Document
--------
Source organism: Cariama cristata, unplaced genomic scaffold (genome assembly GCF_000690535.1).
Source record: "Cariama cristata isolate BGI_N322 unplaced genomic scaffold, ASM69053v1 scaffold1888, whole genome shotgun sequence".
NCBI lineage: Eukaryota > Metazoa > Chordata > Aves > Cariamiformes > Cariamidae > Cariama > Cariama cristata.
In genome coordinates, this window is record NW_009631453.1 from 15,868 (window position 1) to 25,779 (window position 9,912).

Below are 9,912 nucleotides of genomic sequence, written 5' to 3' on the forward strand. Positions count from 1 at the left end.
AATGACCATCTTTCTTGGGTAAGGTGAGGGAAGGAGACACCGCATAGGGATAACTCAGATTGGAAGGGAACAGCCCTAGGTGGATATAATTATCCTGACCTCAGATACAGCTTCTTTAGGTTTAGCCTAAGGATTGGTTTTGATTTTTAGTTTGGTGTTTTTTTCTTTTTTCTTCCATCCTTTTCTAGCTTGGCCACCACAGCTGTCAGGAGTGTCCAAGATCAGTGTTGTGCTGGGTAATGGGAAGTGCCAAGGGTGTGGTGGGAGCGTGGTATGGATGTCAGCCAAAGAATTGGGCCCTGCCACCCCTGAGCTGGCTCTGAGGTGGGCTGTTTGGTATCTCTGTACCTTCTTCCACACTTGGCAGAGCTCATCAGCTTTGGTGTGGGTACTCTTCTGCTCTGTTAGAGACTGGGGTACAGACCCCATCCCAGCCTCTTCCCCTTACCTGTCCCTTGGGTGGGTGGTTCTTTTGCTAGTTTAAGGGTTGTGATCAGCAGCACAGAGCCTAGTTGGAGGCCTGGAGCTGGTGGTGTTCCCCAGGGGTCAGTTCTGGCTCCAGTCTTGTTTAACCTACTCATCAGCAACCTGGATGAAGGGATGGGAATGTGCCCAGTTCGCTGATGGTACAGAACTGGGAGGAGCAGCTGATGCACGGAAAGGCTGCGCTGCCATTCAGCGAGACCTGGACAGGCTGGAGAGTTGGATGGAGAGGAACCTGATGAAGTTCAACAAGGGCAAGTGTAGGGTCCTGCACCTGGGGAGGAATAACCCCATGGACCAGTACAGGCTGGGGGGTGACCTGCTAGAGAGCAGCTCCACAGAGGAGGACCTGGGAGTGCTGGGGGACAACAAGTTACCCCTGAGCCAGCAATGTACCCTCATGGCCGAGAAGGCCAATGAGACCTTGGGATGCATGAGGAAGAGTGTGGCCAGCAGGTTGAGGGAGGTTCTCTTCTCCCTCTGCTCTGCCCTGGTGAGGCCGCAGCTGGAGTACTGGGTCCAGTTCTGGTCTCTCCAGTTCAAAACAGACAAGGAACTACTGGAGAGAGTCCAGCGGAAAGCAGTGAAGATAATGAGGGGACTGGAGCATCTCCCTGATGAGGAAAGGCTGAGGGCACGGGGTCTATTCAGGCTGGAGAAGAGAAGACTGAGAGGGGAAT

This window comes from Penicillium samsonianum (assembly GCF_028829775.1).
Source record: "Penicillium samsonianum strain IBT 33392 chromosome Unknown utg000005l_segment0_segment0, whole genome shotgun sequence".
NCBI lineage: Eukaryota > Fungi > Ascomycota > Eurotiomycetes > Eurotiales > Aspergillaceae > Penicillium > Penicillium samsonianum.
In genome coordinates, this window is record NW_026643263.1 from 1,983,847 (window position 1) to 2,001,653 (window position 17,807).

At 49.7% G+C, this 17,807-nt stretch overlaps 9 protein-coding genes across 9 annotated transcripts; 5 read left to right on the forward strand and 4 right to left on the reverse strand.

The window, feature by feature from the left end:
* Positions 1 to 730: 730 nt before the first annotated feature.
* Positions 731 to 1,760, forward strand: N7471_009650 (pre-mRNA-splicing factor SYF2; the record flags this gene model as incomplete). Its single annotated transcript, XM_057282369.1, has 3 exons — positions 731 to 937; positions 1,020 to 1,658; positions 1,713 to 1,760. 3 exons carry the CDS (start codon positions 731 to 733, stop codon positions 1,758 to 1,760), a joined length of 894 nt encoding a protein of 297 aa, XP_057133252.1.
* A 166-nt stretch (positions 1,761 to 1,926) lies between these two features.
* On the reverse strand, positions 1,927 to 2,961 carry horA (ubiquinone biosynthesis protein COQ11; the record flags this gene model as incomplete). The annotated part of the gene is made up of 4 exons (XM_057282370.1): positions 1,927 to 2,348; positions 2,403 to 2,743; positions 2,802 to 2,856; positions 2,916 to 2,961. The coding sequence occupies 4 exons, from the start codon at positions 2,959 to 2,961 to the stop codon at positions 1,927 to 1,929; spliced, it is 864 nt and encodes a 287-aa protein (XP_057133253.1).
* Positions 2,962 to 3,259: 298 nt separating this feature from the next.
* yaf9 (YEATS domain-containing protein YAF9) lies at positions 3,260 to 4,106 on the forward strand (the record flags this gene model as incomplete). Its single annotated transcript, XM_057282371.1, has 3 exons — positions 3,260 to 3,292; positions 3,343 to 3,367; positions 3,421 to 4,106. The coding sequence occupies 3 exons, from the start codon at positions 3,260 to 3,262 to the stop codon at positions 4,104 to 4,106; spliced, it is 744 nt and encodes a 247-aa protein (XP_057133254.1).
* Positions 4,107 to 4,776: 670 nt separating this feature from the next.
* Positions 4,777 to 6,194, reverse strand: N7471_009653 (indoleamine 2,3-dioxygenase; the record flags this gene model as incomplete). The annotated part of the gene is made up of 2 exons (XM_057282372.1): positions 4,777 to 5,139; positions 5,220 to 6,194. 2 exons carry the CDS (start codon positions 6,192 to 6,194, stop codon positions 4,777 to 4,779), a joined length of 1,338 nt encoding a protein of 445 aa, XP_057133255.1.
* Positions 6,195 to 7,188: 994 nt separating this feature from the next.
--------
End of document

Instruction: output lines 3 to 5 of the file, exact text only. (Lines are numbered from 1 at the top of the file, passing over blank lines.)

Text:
NCBI lineage: Eukaryota > Metazoa > Chordata > Aves > Cariamiformes > Cariamidae > Cariama > Cariama cristata.
In genome coordinates, this window is record NW_009631453.1 from 15,868 (window position 1) to 25,779 (window position 9,912).

Below are 9,912 nucleotides of genomic sequence, written 5' to 3' on the forward strand. Positions count from 1 at the left end.